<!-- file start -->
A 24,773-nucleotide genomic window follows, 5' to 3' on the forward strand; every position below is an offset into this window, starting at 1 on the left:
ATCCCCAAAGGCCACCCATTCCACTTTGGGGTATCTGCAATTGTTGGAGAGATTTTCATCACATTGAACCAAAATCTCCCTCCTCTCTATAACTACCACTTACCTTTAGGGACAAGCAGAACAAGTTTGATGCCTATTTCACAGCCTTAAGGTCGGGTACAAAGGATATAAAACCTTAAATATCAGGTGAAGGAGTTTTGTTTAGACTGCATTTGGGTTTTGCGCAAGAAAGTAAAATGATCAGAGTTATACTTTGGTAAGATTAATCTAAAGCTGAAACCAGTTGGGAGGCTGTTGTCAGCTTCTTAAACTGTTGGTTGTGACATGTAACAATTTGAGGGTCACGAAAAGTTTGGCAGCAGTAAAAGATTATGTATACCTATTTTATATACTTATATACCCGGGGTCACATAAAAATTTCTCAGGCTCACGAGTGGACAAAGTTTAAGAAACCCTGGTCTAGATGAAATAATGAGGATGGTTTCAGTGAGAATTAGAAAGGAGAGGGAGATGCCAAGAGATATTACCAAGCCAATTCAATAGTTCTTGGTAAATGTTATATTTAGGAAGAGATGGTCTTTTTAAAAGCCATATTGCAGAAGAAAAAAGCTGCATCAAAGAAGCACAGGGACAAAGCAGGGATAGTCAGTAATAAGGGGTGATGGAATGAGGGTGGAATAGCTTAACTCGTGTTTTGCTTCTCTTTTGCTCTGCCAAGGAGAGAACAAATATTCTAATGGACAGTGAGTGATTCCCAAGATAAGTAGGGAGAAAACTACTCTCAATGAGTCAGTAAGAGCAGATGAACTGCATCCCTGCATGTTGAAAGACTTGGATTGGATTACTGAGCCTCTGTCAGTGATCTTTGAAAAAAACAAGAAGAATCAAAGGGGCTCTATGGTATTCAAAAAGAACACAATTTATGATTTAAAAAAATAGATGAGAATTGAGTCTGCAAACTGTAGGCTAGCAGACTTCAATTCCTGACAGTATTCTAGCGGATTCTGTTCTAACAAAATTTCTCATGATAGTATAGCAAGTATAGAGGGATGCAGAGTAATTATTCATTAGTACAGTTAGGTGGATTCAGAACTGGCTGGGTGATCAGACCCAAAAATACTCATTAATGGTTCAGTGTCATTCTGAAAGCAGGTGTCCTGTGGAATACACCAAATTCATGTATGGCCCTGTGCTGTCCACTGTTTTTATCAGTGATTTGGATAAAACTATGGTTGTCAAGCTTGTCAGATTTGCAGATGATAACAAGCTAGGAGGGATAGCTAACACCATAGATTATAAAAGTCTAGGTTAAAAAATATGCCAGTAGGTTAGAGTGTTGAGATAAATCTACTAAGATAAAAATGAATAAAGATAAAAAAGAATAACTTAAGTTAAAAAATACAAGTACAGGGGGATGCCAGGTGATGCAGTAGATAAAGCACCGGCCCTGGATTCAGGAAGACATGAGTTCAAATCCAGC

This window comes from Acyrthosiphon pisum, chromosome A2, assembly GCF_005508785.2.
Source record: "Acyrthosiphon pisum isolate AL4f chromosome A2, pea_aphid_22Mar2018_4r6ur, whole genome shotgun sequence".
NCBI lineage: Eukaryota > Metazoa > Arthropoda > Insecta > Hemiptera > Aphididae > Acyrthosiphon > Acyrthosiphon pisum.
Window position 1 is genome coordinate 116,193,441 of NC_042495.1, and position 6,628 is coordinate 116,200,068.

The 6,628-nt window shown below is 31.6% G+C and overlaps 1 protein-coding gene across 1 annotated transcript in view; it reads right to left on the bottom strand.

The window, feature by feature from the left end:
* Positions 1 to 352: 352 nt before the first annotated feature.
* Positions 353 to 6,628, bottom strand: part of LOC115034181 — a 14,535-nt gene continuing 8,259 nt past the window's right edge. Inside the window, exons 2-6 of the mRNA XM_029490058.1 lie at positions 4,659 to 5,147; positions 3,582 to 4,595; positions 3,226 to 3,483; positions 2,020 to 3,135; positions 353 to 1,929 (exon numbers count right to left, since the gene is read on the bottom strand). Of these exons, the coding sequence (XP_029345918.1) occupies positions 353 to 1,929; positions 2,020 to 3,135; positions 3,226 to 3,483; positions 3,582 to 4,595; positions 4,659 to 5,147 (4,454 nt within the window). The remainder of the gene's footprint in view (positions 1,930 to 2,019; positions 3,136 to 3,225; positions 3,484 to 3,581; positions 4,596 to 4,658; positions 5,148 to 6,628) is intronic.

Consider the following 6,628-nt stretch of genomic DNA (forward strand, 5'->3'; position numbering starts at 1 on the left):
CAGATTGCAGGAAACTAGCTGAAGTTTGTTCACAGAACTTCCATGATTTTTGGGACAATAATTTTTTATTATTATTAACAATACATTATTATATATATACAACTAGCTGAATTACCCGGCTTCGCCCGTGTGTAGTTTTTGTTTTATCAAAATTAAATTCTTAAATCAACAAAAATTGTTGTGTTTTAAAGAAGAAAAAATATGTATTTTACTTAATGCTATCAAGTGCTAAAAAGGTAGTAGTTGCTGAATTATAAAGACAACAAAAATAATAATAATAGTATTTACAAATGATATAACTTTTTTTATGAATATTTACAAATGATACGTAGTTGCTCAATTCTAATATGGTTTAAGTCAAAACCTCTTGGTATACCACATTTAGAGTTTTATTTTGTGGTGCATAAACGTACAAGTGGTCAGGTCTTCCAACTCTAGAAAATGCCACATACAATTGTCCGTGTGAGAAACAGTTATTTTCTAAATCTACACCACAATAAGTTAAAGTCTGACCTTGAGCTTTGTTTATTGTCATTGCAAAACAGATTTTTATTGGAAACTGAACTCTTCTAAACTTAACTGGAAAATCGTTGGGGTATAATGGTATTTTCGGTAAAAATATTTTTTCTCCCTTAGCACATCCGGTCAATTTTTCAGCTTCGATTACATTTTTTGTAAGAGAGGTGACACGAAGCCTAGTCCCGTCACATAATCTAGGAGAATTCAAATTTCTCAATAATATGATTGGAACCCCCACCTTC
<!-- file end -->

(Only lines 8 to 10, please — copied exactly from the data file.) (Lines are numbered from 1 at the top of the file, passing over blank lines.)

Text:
The window, feature by feature from the left end:
* Positions 1 to 352: 352 nt before the first annotated feature.
* Positions 353 to 6,628, bottom strand: part of LOC115034181 — a 14,535-nt gene continuing 8,259 nt past the window's right edge. Inside the window, exons 2-6 of the mRNA XM_029490058.1 lie at positions 4,659 to 5,147; positions 3,582 to 4,595; positions 3,226 to 3,483; positions 2,020 to 3,135; positions 353 to 1,929 (exon numbers count right to left, since the gene is read on the bottom strand). Of these exons, the coding sequence (XP_029345918.1) occupies positions 353 to 1,929; positions 2,020 to 3,135; positions 3,226 to 3,483; positions 3,582 to 4,595; positions 4,659 to 5,147 (4,454 nt within the window). The remainder of the gene's footprint in view (positions 1,930 to 2,019; positions 3,136 to 3,225; positions 3,484 to 3,581; positions 4,596 to 4,658; positions 5,148 to 6,628) is intronic.